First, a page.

As you have probably already figured out, I spend more time updating other sites than my blog. I’m more active on Facebook, Instagram, and Twitter, plus my editing business Proof Positive’s site and social media. But as my author self, I’m particularly active on Patreon. If you’re deciding whether to join my Patreon ($1/month), start out by following me for free. You can even check out this free post (I have a number of them) that I put up for the end of the year. It’s got a little bit of each level!

What I’m going to attempt in 2019 is to keep this blog updated in a more manageable way. I’m going for just a few sentences per post that get to the point quickly instead of longer posts. These will be all types of posts—writing updates, quotes to inspire and uplift, books I’ve enjoyed, links to interviews, and anything else related. Of course, Patreon will remain my priority, so think about joining me over there!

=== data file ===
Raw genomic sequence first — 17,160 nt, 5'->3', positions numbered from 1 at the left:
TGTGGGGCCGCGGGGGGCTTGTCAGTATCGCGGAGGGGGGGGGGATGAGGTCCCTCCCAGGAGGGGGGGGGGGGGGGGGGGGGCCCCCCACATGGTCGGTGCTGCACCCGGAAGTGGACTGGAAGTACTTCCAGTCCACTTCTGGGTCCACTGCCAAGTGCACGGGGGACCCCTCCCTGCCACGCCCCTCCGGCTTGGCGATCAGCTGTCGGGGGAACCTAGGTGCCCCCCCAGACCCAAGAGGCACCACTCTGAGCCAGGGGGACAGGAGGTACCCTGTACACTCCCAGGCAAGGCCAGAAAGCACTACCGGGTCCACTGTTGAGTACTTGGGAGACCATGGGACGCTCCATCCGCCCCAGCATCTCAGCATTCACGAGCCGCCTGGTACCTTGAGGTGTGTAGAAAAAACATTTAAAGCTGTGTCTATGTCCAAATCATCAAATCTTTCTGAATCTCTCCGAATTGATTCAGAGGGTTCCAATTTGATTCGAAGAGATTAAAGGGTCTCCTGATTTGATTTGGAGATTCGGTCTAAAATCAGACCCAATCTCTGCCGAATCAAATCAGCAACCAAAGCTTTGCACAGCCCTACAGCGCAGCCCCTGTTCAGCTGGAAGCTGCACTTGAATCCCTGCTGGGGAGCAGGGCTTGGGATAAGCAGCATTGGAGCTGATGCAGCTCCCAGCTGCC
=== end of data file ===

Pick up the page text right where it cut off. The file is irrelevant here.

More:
So stick around—this will probably be the only blog that’ll take you 3 minutes or less to read! 

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Christie Stratos – Locke and Keye Review

The Scary Reviews reviewed LOCKE AND KEYE today, and I couldn’t be more thrilled! What a wonderful and positive way to end the first day of NaNoWriMo. Thanks so much to The Scary Reviews!

The Scary Reviews

Review copy provided by the author in exchange for an honest review.